SSDI and Cytomegalovirus disease

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    All disorders are evaluated differently by social security. There are a variety of immune system disorders that are all evaluated differently and are treated differently.

    Immune system disorders are organized into three categories: autoimmune disorders, immune deficiency disorders, and HIV infection. The category of immune deficiency disorders excludes HIV.
    Autoimmune disorders are caused by dysfunctional immune responses in the body’s own tissues, with result in multisystem impairments that differ in course and outcome. Sometimes, the features of autoimmune disorders in adults differ from the features of those disorders in children.

    Immune deficiency disorders are when recurrent infections respond poorly to treatment and are associated with complications that affect many parts of the body. They are classified as either “primary” or “acquired.” People who have these disorders have an increased risk of malignancies.
    HIV makes people more susceptible to bad infections, cancers, and other conditions.

    If you want to become eligible for social security benefits, you will need to provide your medical history, reports of your physical examinations, a laboratory report of tests, and in some cases, medically accepted imaging or tissue biopsy reports. These will show proof that you have an immune system disorder.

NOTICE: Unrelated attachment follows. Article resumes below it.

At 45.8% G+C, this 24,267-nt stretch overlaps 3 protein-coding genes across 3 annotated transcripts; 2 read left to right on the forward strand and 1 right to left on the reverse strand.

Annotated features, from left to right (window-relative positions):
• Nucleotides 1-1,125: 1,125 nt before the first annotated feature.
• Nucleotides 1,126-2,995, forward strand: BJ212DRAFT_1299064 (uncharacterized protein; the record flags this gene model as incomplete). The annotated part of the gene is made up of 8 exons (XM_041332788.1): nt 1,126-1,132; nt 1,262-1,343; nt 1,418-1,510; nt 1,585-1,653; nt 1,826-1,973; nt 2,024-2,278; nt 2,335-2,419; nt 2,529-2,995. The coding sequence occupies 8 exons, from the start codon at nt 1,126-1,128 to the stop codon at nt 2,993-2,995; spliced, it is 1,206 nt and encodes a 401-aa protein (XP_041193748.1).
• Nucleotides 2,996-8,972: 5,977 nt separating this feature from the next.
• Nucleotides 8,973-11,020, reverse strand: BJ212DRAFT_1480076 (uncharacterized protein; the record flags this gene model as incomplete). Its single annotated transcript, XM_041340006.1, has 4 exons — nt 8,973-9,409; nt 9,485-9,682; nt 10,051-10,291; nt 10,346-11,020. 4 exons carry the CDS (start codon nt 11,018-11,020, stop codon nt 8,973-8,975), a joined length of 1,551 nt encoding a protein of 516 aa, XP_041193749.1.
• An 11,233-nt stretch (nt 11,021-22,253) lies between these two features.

If your specific impairment does not meet the requirements, your medical treatment will be considered in terms of its effectiveness in improving its symptoms. Every effort will be made to obtain a specific description of the treatment you receive for your immune system disorder. This even includes surgery. The following elements are considered:

    1. Side effects of the medication you take
    2. The complexity of your treatment–e.g., the dosing schedule
    3. The treatment’s effect on your mental functioning
    4. Your response to the treatment
    5. Cumulative effects of your treatment
    6. Duration of the treatment
    7. If the treatment interferes with your ability to function

    Your long-term symptoms such as pain and fatigue, may also be contributing factors in determining whether your immune system disorders meet the requirements for benefits. In order for your symptoms to be considered, you need medical signs or lab reports showing your impairments. Also, when the credibility of your symptoms is assessed, no conclusion will be drawn from the fact that you do not currently receive treatment. This includes your explanations as to why you are not receiving treatment.

    You can get help for your immune system disorder in several places. You can get lab reports there and get tested for other disorders as well.